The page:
Increasing Seattle’s minimum wage to $15 per hour would create about $690,000 in additional annual labor costs for the city itself, according to a City Budget Office estimate.
Mayor Ed Murray’s transition team requested a “fiscal analysis” in December to determine how much the wage hike would cost the city. The Budget Office evaluated the cost of increasing wages for 617 full- and part-time city employees who work for the Department of Parks and Recreation, Seattle Center and the Office of Arts and Culture. A total of 663 city employees currently make less than $15 dollars per hour, according to the Personnel Department. Seattle will have the equivalent of about 11,300 full-time employees in 2014.
Murray has said he supports increasing the city’s minimum wage to $15 per hour by the end of his first four-year term. In mid-December, he asked a 23-member committee of City Council members, business leaders and labor representatives to come up with a plan in the next four months for raising Seattle’s pay-floor.
Based on the Budget Office estimate, if the $15 minimum wage went into effect, annual labor costs would rise by $492,000 for Parks and Recreation, $194,000 for Seattle Center and $4,000 for the Office of Arts and Culture. In addition to the effects of increasing workers' wages, the estimate included the cost of paying additional retirement and Social Security benefits.
The jobs included in the estimate fell under the city’s “Step Progression Compensation Program.” Hourly wages for these jobs increase in “steps” based on the amount of time an employee has worked for the city. In the estimate, the Budget Office included positions with steps under $15 dollars. Wages were increased proportionally for each step. If a job’s lowest step were $10 per hour, then that step would bump up to $15, the $11 per hour step to $16, and the $12 per hour step to $17.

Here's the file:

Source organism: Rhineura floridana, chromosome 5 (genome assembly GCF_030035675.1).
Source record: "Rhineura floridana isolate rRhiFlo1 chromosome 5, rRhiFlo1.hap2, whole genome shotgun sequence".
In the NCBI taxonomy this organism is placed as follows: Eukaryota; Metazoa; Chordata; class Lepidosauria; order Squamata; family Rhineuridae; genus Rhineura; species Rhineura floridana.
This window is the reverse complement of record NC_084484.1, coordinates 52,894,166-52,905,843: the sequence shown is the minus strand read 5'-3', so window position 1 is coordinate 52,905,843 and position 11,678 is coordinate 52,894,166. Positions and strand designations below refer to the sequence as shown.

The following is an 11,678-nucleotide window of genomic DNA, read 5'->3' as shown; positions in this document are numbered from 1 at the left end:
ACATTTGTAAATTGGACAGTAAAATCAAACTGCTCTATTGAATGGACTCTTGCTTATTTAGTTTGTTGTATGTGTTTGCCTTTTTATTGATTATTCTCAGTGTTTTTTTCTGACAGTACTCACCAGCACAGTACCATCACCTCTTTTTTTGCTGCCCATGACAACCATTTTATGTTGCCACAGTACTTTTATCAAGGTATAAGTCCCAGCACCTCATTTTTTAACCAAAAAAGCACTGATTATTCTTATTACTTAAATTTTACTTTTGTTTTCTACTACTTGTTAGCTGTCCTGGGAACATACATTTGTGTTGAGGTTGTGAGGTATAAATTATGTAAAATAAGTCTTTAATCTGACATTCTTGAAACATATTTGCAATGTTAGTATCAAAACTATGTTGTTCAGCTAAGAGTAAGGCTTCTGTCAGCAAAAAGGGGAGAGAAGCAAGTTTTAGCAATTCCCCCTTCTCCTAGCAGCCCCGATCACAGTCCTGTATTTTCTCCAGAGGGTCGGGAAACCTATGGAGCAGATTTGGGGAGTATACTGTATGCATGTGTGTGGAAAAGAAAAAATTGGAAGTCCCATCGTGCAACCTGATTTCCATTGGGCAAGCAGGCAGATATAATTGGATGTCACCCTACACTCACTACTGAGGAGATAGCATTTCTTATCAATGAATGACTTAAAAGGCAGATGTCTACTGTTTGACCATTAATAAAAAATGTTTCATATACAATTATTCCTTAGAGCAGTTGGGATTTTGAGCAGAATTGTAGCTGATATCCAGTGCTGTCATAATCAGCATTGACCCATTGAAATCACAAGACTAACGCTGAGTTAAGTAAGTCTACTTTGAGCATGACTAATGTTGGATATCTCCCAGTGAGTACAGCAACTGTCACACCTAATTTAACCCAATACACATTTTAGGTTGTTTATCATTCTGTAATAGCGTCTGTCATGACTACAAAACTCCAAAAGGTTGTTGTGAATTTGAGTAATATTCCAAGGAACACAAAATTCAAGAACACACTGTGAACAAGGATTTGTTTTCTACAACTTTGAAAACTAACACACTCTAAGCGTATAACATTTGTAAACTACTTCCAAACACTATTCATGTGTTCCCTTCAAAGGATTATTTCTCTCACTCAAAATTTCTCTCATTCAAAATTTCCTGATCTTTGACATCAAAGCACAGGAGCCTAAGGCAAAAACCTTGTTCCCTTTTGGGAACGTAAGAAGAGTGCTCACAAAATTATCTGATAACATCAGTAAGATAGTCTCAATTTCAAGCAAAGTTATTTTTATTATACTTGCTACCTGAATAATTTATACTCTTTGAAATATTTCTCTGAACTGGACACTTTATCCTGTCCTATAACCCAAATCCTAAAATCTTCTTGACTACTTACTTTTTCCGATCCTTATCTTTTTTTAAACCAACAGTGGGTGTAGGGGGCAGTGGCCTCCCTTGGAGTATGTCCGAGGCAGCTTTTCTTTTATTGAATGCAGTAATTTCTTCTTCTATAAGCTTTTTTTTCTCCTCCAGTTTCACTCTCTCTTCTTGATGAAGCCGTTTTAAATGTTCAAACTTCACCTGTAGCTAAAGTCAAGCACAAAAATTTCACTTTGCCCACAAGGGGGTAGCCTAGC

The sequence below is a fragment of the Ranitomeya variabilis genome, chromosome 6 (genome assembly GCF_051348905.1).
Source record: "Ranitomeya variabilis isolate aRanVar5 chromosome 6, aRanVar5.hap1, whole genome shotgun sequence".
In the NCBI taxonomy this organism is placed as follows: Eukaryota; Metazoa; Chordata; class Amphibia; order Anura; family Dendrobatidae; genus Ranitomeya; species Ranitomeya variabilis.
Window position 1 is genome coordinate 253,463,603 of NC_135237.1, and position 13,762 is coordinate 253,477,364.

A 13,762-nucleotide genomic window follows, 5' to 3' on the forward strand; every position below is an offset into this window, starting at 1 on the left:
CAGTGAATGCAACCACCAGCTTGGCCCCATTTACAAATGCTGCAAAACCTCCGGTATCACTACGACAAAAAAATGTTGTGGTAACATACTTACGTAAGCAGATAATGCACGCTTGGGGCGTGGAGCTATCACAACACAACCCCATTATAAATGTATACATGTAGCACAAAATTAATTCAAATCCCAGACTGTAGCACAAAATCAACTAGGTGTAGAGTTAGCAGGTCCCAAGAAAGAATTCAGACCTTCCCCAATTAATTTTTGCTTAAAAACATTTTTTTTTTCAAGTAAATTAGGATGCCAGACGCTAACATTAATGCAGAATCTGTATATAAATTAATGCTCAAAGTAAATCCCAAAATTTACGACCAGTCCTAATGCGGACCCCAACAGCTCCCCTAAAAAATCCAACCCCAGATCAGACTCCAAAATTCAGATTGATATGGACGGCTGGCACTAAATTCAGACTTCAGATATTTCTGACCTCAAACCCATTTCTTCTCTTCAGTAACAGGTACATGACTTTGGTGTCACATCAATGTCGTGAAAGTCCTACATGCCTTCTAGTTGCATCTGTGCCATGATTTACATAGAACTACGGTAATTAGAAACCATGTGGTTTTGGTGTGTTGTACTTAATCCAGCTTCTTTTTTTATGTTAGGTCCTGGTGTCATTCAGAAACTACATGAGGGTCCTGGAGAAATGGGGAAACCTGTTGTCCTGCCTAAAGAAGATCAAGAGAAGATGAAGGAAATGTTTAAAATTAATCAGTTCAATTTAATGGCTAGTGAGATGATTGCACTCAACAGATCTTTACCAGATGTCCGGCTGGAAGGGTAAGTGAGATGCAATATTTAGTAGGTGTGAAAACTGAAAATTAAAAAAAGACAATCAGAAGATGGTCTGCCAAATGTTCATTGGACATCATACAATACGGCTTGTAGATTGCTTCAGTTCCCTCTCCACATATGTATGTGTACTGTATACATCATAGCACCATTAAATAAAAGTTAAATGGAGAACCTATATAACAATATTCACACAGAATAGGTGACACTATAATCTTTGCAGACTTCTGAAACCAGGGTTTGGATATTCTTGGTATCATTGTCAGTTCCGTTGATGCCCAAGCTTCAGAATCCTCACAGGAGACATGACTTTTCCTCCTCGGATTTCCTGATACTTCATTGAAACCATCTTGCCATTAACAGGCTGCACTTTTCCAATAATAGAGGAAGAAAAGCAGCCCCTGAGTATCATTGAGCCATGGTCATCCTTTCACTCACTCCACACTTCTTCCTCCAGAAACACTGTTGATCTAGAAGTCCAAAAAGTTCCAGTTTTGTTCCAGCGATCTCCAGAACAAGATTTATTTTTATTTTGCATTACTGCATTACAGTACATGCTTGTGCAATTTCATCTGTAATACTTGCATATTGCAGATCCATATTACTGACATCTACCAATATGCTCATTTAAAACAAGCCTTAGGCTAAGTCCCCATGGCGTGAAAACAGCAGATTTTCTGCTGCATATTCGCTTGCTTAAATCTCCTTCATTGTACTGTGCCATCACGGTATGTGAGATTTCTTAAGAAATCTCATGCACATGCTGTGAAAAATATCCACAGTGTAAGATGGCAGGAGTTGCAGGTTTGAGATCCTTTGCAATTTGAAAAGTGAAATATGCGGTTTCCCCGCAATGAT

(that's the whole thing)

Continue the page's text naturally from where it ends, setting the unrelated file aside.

Hall Walker, whose final day as the Budget Office’s Deputy Director was on Monday, said the study didn't look at raising wages for workers in jobs that do not currently pay less than $15. “If you were in a class that has no steps below fifteen, then you didn’t get a change,” he said.
In 2013 there were 43 types of jobs with steps under $15 per hour, according to the city's salary schedule.
The estimate, Walker said, did not include any analysis about how to pay for the additional labor costs.
“We did not venture into that yet, although clearly that will be part of the discussion moving ahead,” he said.
Seattle Center, according to a spokesperson and Walker, would probably be able to pass along the bulk of any new labor expenses to its clients. The center’s facilities, which include Key Arena, are used for events including concerts and basketball games. The center’s 2014 budget is $36.3 million. Only about $13 million of the budget comes from the city’s general fund. The rest comes from revenue sources like from parking fees and facility rentals. Approximately 55 percent, or $19.9 million, of Seattle Center's 2014 expenditures are expected to be for personnel costs.
“We have a lot of intermittent employees here,” said Seattle Center spokesperson Deborah Daoust. She said these employees include ushers and admissions staff. The hourly wage for an usher, according to the salary schedule, is $11.07 and the hourly wage for a ticket seller is $13.20. For events at Key Arena with 12,000 or more attendees, Daoust said that Seattle Center will typically hire between 120 and 150 admissions staff.
Murray’s communication director, Jeff Reading, said that no one on the transition team had discussed specific options for covering the added expenses Parks and Recreation would incur if the minimum wage goes up to $15 per hour.
“This will certainly be a piece of the overall conversation that [the mayor] recently initiated when he launched his Income Inequality Advisory Committee,” he said.
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